Envy is a food of the mind, corrupting it with its poisonous juices and never ceasing to make it wretched and miserable at the prosperity and success of another. Institutes Book V, Chapter 21, St. John Cassian
The envious man tortures himself without cause, morbidly holding as he does, the success of another to constitute an evil for himself. Catholic Encyclopedia
For God formed us to be imperishable; the image of his own nature he made us. But by the envy of the devil, death entered the world, and they who are allied with him experience it. Wisdom 2:23-24
As the quotes above indicate, Envy is not just the desiring of another's goods, but the desire that the other be deprived of the goods. This is what makes it so insidiously horrible. It is not only covetousness, but an offense against charity, the highest of the virtues. One might think that the opposite of charity should be hatred, but envy contains a sort of hatred within itself, and is larger than hatred. It's possible to hate someone without wishing him ill, but it's impossible to wish ill to someone for whom we do not harbor some hatred.
There is a lot in the picture, some of which I don't understand, and some of which I can't make out due to the fact that there is a considerable amount of damage to the painting. For one thing, Envy appears to have grown horns. Is this just a symbol of evil, or is there something I'm missing?
Everything about Envy's face is hard and sharp--no softness allowed there. Her ears are large enough to hear any gossip that is in the air. Her word is like a poisonous snake that is meant to destroy others, but unexpectedly turns back to strike at her eyes, blinding her to the truth. Her head bears a distinct resemblance to that of Injustice, and just as Envy exceeds Injustice in evil, her face exceeds his in monstrousness.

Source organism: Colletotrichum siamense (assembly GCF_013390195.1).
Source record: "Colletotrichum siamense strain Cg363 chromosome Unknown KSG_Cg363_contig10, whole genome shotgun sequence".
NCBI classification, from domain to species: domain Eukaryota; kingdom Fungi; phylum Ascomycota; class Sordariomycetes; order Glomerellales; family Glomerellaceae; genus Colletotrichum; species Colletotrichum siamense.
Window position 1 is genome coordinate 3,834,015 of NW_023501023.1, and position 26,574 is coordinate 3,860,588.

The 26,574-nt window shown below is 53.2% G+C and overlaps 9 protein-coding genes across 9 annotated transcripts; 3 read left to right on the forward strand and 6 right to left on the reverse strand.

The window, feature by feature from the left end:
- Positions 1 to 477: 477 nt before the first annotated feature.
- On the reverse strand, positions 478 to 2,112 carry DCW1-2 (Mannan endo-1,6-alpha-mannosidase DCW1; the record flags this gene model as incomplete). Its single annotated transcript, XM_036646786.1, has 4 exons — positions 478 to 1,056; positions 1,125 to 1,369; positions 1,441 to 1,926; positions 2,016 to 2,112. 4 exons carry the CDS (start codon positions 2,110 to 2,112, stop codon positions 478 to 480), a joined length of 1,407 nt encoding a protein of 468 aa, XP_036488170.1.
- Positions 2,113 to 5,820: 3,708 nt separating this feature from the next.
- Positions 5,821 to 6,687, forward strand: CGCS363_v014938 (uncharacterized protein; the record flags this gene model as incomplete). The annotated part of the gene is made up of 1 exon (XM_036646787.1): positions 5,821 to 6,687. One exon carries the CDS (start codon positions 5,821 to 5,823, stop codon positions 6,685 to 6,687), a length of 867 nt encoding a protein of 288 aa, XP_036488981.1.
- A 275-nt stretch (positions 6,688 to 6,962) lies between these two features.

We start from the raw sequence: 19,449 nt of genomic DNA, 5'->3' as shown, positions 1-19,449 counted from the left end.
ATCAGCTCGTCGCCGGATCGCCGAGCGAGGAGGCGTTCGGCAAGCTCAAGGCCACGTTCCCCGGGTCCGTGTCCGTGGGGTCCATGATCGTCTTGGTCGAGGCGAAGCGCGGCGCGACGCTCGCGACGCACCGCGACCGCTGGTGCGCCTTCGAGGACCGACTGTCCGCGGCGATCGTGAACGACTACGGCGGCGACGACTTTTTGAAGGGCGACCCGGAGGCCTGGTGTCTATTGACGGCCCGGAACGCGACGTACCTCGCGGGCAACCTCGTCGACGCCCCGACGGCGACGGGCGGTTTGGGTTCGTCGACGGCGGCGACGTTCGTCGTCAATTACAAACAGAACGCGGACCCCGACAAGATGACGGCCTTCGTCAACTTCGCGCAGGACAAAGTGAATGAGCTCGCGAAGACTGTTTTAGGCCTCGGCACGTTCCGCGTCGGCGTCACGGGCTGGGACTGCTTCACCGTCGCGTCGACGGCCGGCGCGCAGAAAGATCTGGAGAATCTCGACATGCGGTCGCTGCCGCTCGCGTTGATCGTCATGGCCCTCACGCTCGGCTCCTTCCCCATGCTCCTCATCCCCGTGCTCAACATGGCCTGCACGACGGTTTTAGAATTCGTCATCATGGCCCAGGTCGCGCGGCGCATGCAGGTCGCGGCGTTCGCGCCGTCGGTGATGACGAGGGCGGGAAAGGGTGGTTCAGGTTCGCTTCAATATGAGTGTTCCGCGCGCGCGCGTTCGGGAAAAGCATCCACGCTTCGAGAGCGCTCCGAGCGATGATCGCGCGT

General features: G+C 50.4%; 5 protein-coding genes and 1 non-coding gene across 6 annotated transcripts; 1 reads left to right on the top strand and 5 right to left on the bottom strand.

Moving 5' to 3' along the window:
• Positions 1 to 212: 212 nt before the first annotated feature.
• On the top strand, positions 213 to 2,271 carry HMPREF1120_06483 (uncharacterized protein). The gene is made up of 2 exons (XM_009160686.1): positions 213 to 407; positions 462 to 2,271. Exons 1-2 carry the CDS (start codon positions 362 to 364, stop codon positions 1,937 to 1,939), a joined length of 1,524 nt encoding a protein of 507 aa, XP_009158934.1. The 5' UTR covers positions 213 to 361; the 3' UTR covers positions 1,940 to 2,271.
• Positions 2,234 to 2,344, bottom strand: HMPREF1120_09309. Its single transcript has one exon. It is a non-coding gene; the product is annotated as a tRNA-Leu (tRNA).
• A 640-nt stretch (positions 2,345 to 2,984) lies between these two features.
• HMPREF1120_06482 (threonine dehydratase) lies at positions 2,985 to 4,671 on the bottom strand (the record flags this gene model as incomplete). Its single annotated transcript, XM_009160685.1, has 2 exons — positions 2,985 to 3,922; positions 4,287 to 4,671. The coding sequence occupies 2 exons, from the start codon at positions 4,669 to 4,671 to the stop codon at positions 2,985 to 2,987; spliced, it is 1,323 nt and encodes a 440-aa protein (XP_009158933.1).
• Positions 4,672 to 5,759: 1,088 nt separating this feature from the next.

Her left hand is a puzzle. It is in the shape of a claw, but the ends of her fingers do not seem to be there. Or are the claws sunk into the wall? Or as Andrew Ladis suggests in Victims and Villians in Vasari's Lives, have her fingers, "been reduced to mere nubs from all their clawing?" In her right hand she clings with all her might to a bag holding her possessions. No one will be able to get anything away from her! The Web Gallery of Art says that the decoration on her bag is a row of Turk's Head Knots, and the turban around her own head looks like one of these knots.
I wish I knew if there was some symbolism here.
Finally, she stands in flames that rise around her feet. Unlike those of Infidelity, which are off to the side, she is right in the middle. Is the fire a symbol of the inner fire of her jealously as the Web Gallery says, or are those the flames of Hell reaching up to consume her? Likely it's both.